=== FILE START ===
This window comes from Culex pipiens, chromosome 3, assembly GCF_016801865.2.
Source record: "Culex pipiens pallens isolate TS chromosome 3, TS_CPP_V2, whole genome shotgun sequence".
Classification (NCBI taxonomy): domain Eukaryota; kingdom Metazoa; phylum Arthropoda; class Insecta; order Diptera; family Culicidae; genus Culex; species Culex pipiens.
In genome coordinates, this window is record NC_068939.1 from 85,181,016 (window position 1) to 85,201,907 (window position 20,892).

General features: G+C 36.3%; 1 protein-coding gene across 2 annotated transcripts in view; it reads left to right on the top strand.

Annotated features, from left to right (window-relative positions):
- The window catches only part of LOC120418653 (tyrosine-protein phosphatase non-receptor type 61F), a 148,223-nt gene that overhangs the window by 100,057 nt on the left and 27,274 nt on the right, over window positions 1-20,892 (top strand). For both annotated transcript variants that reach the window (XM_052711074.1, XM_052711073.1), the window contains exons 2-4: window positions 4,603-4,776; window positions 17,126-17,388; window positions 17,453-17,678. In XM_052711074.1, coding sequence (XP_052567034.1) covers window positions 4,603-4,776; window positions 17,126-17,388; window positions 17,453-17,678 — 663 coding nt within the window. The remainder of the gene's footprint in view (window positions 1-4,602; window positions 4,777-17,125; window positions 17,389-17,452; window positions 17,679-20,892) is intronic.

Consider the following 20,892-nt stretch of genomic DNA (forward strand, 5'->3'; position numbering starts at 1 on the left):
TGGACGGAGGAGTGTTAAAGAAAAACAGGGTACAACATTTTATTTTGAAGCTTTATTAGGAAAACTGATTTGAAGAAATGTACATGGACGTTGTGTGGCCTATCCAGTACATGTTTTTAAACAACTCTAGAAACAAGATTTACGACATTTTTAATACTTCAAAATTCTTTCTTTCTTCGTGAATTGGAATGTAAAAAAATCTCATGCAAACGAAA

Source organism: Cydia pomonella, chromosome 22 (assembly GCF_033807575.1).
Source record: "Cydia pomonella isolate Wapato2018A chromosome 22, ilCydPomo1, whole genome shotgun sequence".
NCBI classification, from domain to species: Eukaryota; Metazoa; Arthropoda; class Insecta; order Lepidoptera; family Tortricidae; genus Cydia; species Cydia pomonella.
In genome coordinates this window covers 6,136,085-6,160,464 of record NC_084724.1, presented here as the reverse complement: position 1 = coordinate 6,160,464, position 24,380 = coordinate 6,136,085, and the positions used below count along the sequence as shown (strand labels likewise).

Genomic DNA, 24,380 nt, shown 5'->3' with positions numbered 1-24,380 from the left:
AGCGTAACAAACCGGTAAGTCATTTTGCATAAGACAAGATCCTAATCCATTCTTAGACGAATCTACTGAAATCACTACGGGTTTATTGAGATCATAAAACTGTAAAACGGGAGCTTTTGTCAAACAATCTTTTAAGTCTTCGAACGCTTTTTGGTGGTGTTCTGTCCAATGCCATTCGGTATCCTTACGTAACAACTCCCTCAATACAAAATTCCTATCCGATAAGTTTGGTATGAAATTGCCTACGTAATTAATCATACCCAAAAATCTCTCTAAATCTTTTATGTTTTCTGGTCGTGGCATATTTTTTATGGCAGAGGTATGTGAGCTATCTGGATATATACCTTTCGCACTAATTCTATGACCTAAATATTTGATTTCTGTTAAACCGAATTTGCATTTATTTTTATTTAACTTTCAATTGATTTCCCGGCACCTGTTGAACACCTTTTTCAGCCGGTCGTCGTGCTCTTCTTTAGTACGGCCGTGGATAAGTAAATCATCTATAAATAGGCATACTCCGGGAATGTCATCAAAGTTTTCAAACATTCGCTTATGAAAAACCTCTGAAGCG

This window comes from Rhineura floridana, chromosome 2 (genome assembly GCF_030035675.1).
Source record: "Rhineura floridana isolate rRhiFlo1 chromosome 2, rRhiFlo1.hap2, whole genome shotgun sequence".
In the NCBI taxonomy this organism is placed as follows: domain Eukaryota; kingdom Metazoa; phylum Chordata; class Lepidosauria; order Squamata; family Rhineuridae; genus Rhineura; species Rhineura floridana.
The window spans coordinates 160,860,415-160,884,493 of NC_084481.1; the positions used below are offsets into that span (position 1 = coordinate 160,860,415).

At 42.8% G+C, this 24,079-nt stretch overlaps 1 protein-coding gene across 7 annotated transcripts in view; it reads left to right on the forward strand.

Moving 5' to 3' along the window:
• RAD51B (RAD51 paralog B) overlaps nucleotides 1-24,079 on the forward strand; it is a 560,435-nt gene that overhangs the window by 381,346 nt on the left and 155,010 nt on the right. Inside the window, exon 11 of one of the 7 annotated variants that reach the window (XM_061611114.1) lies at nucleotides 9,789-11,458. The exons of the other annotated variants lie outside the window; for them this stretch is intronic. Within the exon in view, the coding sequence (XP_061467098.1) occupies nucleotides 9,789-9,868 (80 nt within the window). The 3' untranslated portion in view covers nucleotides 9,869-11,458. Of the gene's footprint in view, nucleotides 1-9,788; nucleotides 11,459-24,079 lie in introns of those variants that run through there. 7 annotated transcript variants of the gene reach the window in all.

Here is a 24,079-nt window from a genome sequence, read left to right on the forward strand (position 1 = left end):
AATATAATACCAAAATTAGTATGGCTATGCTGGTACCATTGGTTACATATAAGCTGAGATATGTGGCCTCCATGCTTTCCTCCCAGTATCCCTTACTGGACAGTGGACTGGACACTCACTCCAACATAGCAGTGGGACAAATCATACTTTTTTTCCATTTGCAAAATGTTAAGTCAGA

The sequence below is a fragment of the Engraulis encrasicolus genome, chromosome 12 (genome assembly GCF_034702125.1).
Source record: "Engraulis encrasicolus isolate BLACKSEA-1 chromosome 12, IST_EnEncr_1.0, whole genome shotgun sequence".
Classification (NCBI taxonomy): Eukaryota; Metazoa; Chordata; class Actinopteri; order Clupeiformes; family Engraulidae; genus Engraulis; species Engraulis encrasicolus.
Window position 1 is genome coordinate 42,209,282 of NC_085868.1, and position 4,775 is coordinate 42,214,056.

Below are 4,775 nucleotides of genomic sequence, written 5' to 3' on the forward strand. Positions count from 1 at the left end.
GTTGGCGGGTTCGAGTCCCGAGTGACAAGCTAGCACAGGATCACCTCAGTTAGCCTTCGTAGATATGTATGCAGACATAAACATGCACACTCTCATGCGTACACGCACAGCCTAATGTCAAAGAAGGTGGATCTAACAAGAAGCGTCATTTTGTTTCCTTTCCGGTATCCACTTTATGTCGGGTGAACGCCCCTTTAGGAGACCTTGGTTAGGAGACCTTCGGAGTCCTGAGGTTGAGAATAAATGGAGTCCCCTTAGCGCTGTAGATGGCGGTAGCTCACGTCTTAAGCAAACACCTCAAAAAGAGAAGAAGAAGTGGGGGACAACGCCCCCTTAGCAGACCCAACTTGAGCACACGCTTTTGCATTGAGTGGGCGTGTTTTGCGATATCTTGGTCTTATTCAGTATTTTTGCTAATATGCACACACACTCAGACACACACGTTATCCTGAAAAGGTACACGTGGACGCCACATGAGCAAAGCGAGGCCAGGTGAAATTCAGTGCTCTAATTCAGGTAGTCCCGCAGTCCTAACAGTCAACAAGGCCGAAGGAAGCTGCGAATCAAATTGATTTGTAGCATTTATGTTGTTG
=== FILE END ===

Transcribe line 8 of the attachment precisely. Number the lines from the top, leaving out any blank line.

Consider the following 20,892-nt stretch of genomic DNA (forward strand, 5'->3'; position numbering starts at 1 on the left):